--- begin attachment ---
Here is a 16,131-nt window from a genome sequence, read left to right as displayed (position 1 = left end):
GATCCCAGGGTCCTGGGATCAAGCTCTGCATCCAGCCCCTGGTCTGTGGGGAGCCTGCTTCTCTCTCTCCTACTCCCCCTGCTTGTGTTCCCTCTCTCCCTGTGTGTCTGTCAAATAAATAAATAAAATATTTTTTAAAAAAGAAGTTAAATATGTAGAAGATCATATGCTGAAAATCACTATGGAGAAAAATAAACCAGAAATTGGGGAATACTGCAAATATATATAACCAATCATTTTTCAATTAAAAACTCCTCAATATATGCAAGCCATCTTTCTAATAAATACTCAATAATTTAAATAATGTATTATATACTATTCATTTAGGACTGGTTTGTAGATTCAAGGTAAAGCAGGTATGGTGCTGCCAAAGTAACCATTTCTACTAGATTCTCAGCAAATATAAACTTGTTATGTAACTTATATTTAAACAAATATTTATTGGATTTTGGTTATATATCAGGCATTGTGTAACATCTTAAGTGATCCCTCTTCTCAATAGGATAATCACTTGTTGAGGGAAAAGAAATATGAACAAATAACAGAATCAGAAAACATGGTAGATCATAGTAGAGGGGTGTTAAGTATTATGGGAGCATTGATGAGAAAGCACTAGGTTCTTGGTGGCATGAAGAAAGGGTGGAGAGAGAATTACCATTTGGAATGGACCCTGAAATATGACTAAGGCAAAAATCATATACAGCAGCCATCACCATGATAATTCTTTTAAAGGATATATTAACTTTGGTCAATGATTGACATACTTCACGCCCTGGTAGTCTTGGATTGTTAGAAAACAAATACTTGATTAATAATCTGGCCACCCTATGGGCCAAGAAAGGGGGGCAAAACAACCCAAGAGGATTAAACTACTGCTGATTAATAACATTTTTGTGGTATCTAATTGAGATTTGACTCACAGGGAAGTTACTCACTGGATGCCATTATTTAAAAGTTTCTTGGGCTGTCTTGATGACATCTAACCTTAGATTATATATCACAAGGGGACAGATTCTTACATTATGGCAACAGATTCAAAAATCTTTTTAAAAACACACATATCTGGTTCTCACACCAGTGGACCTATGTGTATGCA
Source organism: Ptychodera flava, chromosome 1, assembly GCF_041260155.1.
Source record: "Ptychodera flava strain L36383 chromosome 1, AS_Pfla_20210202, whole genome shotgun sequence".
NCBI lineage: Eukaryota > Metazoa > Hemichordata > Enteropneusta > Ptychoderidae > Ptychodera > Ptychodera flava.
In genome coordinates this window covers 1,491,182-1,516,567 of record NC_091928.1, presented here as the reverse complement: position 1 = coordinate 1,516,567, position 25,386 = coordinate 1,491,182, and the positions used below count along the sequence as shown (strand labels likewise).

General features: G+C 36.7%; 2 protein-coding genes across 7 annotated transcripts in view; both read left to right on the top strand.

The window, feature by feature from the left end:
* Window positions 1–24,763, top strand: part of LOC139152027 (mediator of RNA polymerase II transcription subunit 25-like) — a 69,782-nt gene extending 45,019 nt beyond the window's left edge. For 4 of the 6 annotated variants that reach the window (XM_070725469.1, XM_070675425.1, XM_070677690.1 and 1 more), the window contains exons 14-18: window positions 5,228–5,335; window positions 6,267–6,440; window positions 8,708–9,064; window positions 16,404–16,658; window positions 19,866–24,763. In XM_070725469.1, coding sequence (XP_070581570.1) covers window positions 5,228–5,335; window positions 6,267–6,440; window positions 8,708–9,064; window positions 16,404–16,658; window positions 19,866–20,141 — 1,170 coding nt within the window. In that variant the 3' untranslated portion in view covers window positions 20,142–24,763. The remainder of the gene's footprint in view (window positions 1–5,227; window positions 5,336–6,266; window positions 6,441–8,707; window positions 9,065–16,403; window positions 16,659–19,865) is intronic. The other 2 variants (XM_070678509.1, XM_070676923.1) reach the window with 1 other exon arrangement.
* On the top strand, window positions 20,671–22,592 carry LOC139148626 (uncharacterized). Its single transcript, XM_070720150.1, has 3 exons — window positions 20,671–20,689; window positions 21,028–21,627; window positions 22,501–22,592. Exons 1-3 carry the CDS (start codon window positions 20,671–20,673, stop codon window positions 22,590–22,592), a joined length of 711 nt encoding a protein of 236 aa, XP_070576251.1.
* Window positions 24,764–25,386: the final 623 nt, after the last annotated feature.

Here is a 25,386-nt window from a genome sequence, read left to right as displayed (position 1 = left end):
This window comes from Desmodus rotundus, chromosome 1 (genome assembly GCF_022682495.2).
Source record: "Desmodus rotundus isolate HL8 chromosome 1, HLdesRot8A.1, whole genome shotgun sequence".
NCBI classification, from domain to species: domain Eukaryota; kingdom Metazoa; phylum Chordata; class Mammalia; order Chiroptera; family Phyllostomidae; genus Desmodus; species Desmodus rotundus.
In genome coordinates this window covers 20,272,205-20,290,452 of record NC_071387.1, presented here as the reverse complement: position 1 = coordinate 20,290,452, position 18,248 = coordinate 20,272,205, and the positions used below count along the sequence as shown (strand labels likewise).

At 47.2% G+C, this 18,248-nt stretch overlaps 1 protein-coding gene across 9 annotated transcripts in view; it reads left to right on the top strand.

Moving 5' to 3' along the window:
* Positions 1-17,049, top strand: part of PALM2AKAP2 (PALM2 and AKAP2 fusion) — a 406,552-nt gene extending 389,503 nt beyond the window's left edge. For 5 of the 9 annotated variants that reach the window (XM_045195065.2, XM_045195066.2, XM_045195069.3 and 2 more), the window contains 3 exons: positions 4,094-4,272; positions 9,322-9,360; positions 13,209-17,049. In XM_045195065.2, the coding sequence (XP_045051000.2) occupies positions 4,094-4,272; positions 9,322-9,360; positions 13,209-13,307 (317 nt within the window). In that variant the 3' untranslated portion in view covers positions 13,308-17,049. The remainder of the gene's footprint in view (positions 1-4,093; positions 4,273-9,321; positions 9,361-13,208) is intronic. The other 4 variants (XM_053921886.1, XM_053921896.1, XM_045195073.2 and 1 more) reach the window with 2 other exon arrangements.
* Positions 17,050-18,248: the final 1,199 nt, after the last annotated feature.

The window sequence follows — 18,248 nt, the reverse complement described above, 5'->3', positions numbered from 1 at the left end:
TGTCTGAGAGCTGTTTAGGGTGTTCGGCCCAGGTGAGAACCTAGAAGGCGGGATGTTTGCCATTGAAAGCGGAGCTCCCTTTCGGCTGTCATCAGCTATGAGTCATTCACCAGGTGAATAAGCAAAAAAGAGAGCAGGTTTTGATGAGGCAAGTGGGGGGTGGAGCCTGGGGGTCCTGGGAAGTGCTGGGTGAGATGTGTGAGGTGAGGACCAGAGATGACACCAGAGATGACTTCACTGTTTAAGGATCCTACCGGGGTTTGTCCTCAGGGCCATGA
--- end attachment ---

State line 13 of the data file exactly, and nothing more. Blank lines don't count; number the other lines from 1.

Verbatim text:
This window comes from Desmodus rotundus, chromosome 1 (genome assembly GCF_022682495.2).